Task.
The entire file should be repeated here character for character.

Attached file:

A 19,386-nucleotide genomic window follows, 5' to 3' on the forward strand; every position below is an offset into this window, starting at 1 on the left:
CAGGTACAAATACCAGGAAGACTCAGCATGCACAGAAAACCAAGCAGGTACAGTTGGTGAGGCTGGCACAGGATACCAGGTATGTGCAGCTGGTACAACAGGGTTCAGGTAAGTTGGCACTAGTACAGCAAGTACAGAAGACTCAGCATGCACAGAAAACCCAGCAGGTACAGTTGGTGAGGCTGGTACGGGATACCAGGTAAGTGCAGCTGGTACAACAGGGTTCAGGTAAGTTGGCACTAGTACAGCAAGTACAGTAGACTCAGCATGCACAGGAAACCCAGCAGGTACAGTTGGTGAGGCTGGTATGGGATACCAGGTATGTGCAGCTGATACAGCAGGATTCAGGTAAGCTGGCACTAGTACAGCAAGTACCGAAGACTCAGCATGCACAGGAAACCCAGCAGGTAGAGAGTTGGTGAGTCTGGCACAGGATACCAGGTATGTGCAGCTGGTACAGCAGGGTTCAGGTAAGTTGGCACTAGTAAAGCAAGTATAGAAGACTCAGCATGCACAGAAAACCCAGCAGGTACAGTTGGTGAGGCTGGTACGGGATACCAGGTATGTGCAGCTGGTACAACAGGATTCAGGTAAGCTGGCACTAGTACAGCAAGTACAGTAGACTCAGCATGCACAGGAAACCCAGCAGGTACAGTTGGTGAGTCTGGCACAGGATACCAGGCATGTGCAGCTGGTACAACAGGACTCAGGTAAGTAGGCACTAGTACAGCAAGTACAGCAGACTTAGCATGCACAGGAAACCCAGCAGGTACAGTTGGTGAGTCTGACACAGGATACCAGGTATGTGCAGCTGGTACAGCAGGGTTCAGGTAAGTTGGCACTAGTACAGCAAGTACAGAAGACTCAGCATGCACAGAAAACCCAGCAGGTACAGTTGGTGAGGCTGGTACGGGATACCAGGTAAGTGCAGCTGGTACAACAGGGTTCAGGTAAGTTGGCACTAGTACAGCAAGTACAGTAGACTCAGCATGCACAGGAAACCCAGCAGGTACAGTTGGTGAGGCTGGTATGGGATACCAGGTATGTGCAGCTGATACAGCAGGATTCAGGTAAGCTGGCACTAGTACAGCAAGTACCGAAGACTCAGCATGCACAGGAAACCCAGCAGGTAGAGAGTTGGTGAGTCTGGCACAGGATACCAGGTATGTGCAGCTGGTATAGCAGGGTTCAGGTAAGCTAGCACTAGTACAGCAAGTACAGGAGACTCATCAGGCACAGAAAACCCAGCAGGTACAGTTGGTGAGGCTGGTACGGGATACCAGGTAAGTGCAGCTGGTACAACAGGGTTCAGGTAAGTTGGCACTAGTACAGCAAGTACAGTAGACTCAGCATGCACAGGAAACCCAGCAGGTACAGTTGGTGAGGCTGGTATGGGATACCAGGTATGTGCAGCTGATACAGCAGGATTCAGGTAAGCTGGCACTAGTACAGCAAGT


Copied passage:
A 19,386-nucleotide genomic window follows, 5' to 3' on the forward strand; every position below is an offset into this window, starting at 1 on the left:
CAGGTACAAATACCAGGAAGACTCAGCATGCACAGAAAACCAAGCAGGTACAGTTGGTGAGGCTGGCACAGGATACCAGGTATGTGCAGCTGGTACAACAGGGTTCAGGTAAGTTGGCACTAGTACAGCAAGTACAGAAGACTCAGCATGCACAGAAAACCCAGCAGGTACAGTTGGTGAGGCTGGTACGGGATACCAGGTAAGTGCAGCTGGTACAACAGGGTTCAGGTAAGTTGGCACTAGTACAGCAAGTACAGTAGACTCAGCATGCACAGGAAACCCAGCAGGTACAGTTGGTGAGGCTGGTATGGGATACCAGGTATGTGCAGCTGATACAGCAGGATTCAGGTAAGCTGGCACTAGTACAGCAAGTACCGAAGACTCAGCATGCACAGGAAACCCAGCAGGTAGAGAGTTGGTGAGTCTGGCACAGGATACCAGGTATGTGCAGCTGGTACAGCAGGGTTCAGGTAAGTTGGCACTAGTAAAGCAAGTATAGAAGACTCAGCATGCACAGAAAACCCAGCAGGTACAGTTGGTGAGGCTGGTACGGGATACCAGGTATGTGCAGCTGGTACAACAGGATTCAGGTAAGCTGGCACTAGTACAGCAAGTACAGTAGACTCAGCATGCACAGGAAACCCAGCAGGTACAGTTGGTGAGTCTGGCACAGGATACCAGGCATGTGCAGCTGGTACAACAGGACTCAGGTAAGTAGGCACTAGTACAGCAAGTACAGCAGACTTAGCATGCACAGGAAACCCAGCAGGTACAGTTGGTGAGTCTGACACAGGATACCAGGTATGTGCAGCTGGTACAGCAGGGTTCAGGTAAGTTGGCACTAGTACAGCAAGTACAGAAGACTCAGCATGCACAGAAAACCCAGCAGGTACAGTTGGTGAGGCTGGTACGGGATACCAGGTAAGTGCAGCTGGTACAACAGGGTTCAGGTAAGTTGGCACTAGTACAGCAAGTACAGTAGACTCAGCATGCACAGGAAACCCAGCAGGTACAGTTGGTGAGGCTGGTATGGGATACCAGGTATGTGCAGCTGATACAGCAGGATTCAGGTAAGCTGGCACTAGTACAGCAAGTACCGAAGACTCAGCATGCACAGGAAACCCAGCAGGTAGAGAGTTGGTGAGTCTGGCACAGGATACCAGGTATGTGCAGCTGGTATAGCAGGGTTCAGGTAAGCTAGCACTAGTACAGCAAGTACAGGAGACTCATCAGGCACAGAAAACCCAGCAGGTACAGTTGGTGAGGCTGGTACGGGATACCAGGTAAGTGCAGCTGGTACAACAGGGTTCAGGTAAGTTGGCACTAGTACAGCAAGTACAGTAGACTCAGCATGCACAGGAAACCCAGCAGGTACAGTTGGTGAGGCTGGTATGGGATACCAGGTATGTGCAGCTGATACAGCAGGATTCAGGTAAGCTGGCACTAGTACAGCAAGT